Wool Studio: A Knit Designer’s Playground
Wool Studio Volume II is going to be a treat for everyone. Its simply striking aesthetic and gorgeous photography will draw in even non-knitters. But the real treat will be for those who get to make these projects. Each one will keep you feeling unbelievably cozy while appearing effortlessly stylish.
The designers are handpicked by the editor, Meghan Babin, for their experience in the style of upscale comfort-wear. “Since I began knitting, I’ve always been drawn to Norah Gaughan’s knitwear designs; they are alluring, inventive, smart, and wearable. When I began designing knitwear, I looked to her designs for guidance and inspiration. They taught me how to be restrained, thoughtful, and to take into consideration all levels of knitters,” says Meghan Babin, editor of Wool Studio. “I’ve loved working with Norah on Wool Studio; her designs are the perfect complement to the aesthetic. Expect to see more of her designs in Wool Studio issues to come!”
Norah Gaughan has been featured in Wool Studio Volume I and contributed another stunning design to Wool Studio Volume II. Her skill in tweaking minimalist designs to create comfortable, stylish knitwear has made her a standout designer.
What is it like working on Wool Studio?
I really like the fact that there’s such a strong focus on simplicity with an edge and I love to do things that fit in that category. So Meghan and I are already on the same page when it comes to the aesthetic. I love working with her. I’ll come up with an idea and she will suggest a little change and she’ll be right and it turns out great. That’s the way I think a designer and editor relationship should work.
What inspired this design?
It was actually inspired by a ready-to-wear blouse that had some interesting sleeves with a twist in the fabric. I decided to simplify that and have just the trim twisted.
What do you hope people will get from making this top?
A love of fun and different details! I love something that’s a little weird and different but doesn’t scream, “Look at me!”
What was Woolfolk Får like to work with?
It’s amazing—so, so soft. It’s stretchy so you have to realize it’s going to bounce back into shape so you have to let the swatch sit for a while. But all you can think about while knitting is how wonderful it feels.
What inspired this design?
I look at ready-to-wear a lot. I saw that the sweaters right now have a lot of cold shoulders and tops with v’s that have interesting openings and slits. So I went for my version of that aesthetic.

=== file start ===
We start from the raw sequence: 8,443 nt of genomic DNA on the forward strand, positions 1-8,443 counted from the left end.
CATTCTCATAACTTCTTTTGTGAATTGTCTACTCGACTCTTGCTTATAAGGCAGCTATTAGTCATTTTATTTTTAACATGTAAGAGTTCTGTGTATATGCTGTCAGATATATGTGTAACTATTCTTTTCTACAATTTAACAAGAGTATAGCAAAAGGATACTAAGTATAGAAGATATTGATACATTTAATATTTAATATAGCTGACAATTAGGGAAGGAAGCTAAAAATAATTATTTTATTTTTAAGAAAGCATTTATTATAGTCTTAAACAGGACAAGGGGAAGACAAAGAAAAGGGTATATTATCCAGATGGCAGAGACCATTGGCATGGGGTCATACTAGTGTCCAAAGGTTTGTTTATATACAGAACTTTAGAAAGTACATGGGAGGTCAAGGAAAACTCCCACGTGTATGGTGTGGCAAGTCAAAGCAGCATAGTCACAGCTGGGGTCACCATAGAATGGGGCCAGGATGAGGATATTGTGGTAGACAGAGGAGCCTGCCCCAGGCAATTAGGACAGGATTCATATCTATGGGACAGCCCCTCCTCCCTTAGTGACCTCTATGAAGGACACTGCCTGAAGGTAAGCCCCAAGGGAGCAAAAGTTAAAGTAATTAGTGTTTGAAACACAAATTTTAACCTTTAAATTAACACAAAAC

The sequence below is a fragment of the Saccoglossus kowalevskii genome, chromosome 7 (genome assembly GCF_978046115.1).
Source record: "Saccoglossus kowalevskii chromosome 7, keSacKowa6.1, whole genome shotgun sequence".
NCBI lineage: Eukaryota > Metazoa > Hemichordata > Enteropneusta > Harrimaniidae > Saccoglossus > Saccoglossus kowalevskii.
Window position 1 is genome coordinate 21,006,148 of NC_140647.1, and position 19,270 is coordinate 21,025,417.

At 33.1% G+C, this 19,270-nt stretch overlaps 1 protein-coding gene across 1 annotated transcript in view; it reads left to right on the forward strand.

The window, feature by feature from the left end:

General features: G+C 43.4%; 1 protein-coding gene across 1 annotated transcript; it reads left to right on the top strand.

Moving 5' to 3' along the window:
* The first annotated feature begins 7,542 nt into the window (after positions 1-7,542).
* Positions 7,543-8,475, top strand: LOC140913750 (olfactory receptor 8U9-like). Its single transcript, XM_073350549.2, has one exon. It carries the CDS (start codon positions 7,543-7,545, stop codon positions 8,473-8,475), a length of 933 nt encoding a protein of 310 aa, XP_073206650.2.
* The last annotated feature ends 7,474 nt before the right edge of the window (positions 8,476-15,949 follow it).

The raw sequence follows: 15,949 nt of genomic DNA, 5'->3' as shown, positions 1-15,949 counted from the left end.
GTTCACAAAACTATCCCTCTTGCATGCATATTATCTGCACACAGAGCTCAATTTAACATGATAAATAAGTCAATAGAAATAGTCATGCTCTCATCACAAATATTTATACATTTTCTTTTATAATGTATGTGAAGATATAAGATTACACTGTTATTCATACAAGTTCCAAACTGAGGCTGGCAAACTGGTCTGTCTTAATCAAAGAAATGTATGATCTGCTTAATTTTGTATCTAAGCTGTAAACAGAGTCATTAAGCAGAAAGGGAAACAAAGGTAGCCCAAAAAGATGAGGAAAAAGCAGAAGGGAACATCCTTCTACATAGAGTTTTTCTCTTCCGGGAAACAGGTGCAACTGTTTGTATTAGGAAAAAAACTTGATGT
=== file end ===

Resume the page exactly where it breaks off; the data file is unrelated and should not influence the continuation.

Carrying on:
What do you hope people will get from making this sweater?
I hope you’ll feel like you’re in your pajamas or your favorite sweatshirt but you look that little bit dressier. I wanted a sweater that would make you look really pulled together but you still feel cozy.
What was Imperial Yarn Denali like to work with?
Lovely, it’s got a little bit of a halo that makes the fabric look really soft and luxurious. Because of the halo, the yarn itself looks small but it really isn’t small when you work with.
What got you into designing?
I learned how to crochet before I learned how to knit and I was making up my own crochet patterns when I was eleven. I learned how to knit when I was fourteen and my mother bought me Elizabeth Zimmermann’s Knitting Without Tears and that book was very empowering. It got me to make up my own stuff within the framework she gave me.
You just came out with the book, Knitted Cable Sourcebook: A Breakthrough Guide to Knitting with Cables and Designing Your Own. What can we look forward to next?
I have a new book out with Quince & Co. called Framework that showcases their linen yarns. The designs actually tie in really well with the designs I’ve done for Wool Studio. I made it because I really wanted to work with linen. It’s kind of misunderstood because it’s not the most luxurious thing to have in your hand and your stitches may look kind of crooked, but as soon as you block it it’s amazingly beautiful and you are dying to wear it. The theme of the whole book is about geometry and tweeking the traditional square—it’s modern and geometric. And the lace isn’t your classically ‘pretty’ lace; it’s got structure and a linear quality to it. You can get it as a physical copy or in a PDF format.
Norah Gaughan designs in a New Hampshire studio that was once a brick boiler house for textile mills in Harrisville. She loves working with new silhouettes and dreaming up cable twists while gazing out the window at the unusual combination of mill buildings and wildlife. At home, she continues knitting while enjoying the company of her husband, two cats and eleven hens. You can find more at her website, www.norahgaughan.net.
Wool Studio Volume II is available now and ready for cast on!
Assistant Editor, Interweave Knits
Wool Studio Volume II: We made it for you.